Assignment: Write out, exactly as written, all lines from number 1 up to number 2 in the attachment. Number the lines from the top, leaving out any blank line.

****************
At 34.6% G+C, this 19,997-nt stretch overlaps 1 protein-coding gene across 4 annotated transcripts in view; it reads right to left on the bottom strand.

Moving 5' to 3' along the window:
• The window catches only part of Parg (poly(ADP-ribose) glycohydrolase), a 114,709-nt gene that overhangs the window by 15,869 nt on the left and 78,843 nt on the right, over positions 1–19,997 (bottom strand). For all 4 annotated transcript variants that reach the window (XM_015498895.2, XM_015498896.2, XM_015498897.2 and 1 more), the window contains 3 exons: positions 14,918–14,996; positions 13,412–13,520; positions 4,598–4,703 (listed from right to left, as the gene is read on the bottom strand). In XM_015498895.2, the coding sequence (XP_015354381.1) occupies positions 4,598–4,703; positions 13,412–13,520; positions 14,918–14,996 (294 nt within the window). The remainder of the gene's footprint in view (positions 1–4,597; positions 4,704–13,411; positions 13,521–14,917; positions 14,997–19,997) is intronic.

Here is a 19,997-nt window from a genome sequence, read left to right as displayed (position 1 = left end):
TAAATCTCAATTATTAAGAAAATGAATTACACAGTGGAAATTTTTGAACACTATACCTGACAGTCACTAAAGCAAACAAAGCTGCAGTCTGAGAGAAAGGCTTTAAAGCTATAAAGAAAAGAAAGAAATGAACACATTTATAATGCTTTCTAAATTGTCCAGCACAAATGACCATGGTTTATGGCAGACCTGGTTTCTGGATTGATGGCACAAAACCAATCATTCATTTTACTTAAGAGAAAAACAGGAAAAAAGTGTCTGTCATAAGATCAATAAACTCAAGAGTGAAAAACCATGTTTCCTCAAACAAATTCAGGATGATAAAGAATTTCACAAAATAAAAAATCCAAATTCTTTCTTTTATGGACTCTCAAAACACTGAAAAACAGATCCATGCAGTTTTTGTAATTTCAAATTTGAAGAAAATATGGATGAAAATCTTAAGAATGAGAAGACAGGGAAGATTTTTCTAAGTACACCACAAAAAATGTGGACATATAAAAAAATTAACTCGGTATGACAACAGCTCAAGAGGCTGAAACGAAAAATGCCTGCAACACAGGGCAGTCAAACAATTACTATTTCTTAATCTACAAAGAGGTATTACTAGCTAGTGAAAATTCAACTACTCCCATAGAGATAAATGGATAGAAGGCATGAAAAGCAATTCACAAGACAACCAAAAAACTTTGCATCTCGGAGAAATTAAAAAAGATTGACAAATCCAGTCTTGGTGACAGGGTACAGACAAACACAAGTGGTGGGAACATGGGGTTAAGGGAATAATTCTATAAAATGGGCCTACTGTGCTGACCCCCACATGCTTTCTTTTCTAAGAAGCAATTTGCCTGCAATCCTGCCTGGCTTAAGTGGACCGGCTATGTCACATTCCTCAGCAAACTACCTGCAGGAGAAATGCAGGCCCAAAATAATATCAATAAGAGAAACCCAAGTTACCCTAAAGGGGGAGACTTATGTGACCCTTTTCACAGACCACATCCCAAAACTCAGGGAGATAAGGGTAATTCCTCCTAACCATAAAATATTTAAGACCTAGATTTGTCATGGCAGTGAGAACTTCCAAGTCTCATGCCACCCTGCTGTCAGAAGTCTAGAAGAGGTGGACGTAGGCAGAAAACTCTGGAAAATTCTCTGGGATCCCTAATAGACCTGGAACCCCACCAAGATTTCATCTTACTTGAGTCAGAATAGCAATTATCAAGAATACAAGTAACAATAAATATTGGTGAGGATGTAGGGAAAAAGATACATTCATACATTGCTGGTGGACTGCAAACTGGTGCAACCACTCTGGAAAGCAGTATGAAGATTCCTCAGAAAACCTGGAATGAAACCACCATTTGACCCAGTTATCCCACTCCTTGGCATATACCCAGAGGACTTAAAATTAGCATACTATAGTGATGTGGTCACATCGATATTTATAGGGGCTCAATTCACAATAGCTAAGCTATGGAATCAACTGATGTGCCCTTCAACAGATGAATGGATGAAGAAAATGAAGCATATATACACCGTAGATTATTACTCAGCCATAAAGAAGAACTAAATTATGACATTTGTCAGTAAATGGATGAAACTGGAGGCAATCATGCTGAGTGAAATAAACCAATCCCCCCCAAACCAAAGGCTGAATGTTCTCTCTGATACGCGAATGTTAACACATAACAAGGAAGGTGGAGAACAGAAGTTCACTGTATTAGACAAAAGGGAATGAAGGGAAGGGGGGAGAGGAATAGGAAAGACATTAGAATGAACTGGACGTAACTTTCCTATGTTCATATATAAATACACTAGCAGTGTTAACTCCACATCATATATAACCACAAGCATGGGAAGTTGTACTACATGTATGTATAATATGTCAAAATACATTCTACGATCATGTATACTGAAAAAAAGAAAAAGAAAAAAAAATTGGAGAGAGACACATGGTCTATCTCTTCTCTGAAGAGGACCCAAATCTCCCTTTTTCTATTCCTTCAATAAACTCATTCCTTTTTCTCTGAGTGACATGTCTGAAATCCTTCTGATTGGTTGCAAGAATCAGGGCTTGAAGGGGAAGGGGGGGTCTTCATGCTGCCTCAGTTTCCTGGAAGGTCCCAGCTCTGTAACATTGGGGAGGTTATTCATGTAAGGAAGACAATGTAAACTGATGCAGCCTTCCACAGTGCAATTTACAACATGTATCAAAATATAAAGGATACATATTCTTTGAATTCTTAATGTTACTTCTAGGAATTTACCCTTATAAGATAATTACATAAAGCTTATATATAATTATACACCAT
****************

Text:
At 34.6% G+C, this 19,997-nt stretch overlaps 1 protein-coding gene across 4 annotated transcripts in view; it reads right to left on the bottom strand.

Moving 5' to 3' along the window: